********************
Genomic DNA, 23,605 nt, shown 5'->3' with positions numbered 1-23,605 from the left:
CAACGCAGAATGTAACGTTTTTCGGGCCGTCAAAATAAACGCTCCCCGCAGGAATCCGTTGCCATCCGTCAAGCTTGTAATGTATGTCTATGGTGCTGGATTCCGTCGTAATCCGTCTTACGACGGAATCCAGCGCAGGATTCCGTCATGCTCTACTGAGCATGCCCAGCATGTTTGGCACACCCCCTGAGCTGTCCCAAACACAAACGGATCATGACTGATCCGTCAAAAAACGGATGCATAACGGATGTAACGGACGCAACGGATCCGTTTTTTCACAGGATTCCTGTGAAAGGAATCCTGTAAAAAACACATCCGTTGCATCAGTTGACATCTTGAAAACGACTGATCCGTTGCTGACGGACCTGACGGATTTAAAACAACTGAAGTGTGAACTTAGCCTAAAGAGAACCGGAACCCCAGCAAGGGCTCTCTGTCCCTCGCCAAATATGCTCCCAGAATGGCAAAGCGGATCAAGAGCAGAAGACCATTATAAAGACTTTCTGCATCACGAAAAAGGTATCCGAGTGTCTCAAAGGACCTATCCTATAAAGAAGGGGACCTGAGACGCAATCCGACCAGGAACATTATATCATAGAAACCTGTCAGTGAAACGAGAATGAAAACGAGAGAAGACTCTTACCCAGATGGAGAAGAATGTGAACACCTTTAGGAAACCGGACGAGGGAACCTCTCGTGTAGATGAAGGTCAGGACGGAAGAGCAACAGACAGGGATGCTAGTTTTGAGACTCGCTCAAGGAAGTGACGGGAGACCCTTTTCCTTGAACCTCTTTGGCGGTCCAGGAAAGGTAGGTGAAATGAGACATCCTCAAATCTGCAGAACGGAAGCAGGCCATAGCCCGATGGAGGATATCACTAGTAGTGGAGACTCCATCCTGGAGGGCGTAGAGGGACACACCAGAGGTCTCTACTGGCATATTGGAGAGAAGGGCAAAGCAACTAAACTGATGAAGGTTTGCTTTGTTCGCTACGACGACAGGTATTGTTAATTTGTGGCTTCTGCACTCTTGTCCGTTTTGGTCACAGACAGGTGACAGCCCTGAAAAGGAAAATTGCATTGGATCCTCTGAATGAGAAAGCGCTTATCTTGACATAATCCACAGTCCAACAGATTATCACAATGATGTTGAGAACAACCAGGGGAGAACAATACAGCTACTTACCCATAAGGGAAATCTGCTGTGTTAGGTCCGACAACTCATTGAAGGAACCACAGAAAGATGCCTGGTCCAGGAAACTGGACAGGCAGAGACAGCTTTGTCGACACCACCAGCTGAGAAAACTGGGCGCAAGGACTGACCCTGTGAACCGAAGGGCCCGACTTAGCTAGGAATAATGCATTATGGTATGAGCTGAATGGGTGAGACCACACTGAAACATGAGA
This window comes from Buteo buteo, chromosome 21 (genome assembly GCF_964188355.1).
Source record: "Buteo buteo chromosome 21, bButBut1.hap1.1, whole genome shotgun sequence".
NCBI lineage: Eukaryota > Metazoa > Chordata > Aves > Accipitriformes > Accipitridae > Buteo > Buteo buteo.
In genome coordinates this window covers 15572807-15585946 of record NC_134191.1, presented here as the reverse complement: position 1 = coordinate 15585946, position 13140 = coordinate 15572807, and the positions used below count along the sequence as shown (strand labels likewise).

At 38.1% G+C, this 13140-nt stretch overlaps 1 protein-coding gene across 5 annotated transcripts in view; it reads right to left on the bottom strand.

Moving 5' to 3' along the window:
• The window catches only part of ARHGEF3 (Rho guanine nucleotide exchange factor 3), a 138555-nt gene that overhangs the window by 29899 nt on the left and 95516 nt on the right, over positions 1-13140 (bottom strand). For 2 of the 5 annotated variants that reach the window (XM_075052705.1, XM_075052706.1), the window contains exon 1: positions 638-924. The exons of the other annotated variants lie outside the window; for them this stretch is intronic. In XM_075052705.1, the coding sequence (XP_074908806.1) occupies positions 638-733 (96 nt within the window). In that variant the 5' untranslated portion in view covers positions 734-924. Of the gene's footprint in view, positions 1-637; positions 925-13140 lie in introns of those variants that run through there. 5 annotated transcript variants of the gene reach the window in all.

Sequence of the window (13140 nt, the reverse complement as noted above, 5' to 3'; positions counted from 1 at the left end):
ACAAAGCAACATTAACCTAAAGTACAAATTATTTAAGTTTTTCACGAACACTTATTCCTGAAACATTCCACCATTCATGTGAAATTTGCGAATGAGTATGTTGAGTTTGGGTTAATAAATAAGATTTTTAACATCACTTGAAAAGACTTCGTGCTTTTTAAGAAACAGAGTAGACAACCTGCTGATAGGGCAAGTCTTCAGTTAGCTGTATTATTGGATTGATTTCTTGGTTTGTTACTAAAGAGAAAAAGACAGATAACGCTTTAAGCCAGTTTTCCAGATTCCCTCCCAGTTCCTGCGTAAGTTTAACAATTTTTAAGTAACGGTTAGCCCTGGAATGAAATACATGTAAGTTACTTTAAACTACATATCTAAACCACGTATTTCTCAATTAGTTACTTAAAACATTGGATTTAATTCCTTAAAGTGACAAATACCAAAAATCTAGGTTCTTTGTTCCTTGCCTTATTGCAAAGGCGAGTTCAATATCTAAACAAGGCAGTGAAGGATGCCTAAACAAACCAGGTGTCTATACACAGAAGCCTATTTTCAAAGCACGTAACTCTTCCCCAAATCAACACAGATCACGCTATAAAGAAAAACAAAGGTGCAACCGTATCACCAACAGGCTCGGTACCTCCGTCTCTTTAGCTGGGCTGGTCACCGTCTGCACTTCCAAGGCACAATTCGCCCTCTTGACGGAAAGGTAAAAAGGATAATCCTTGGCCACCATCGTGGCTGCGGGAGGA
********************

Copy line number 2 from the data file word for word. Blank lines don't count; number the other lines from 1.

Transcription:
CAACGCAGAATGTAACGTTTTTCGGGCCGTCAAAATAAACGCTCCCCGCAGGAATCCGTTGCCATCCGTCAAGCTTGTAATGTATGTCTATGGTGCTGGATTCCGTCGTAATCCGTCTTACGACGGAATCCAGCGCAGGATTCCGTCATGCTCTACTGAGCATGCCCAGCATGTTTGGCACACCCCCTGAGCTGTCCCAAACACAAACGGATCATGACTGATCCGTCAAAAAACGGATGCATAACGGATGTAACGGACGCAACGGATCCGTTTTTTCACAGGATTCCTGTGAAAGGAATCCTGTAAAAAACACATCCGTTGCATCAGTTGACATCTTGAAAACGACTGATCCGTTGCTGACGGACCTGACGGATTTAAAACAACTGAAGTGTGAACTTAGCCTAAAGAGAACCGGAACCCCAGCAAGGGCTCTCTGTCCCTCGCCAAATATGCTCCCAGAATGGCAAAGCGGATCAAGAGCAGAAGACCATTATAAAGACTTTCTGCATCACGAAAAAGGTATCCGAGTGTCTCAAAGGACCTATCCTATAAAGAAGGGGACCTGAGACGCAATCCGACCAGGAACATTATATCATAGAAACCTGTCAGTGAAACGAGAATGAAAACGAGAGAAGACTCTTACCCAGATGGAGAAGAATGTGAACACCTTTAGGAAACCGGACGAGGGAACCTCTCGTGTAGATGAAGGTCAGGACGGAAGAGCAACAGACAGGGATGCTAGTTTTGAGACTCGCTCAAGGAAGTGACGGGAGACCCTTTTCCTTGAACCTCTTTGGCGGTCCAGGAAAGGTAGGTGAAATGAGACATCCTCAAATCTGCAGAACGGAAGCAGGCCATAGCCCGATGGAGGATATCACTAGTAGTGGAGACTCCATCCTGGAGGGCGTAGAGGGACACACCAGAGGTCTCTACTGGCATATTGGAGAGAAGGGCAAAGCAACTAAACTGATGAAGGTTTGCTTTGTTCGCTACGACGACAGGTATTGTTAATTTGTGGCTTCTGCACTCTTGTCCGTTTTGGTCACAGACAGGTGACAGCCCTGAAAAGGAAAATTGCATTGGATCCTCTGAATGAGAAAGCGCTTATCTTGACATAATCCACAGTCCAACAGATTATCACAATGATGTTGAGAACAACCAGGGGAGAACAATACAGCTACTTACCCATAAGGGAAATCTGCTGTGTTAGGTCCGACAACTCATTGAAGGAACCACAGAAAGATGCCTGGTCCAGGAAACTGGACAGGCAGAGACAGCTTTGTCGACACCACCAGCTGAGAAAACTGGGCGCAAGGACTGACCCTGTGAACCGAAGGGCCCGACTTAGCTAGGAATAATGCATTATGGTATGAGCTGAATGGGTGAGACCACACTGAAACATGAGA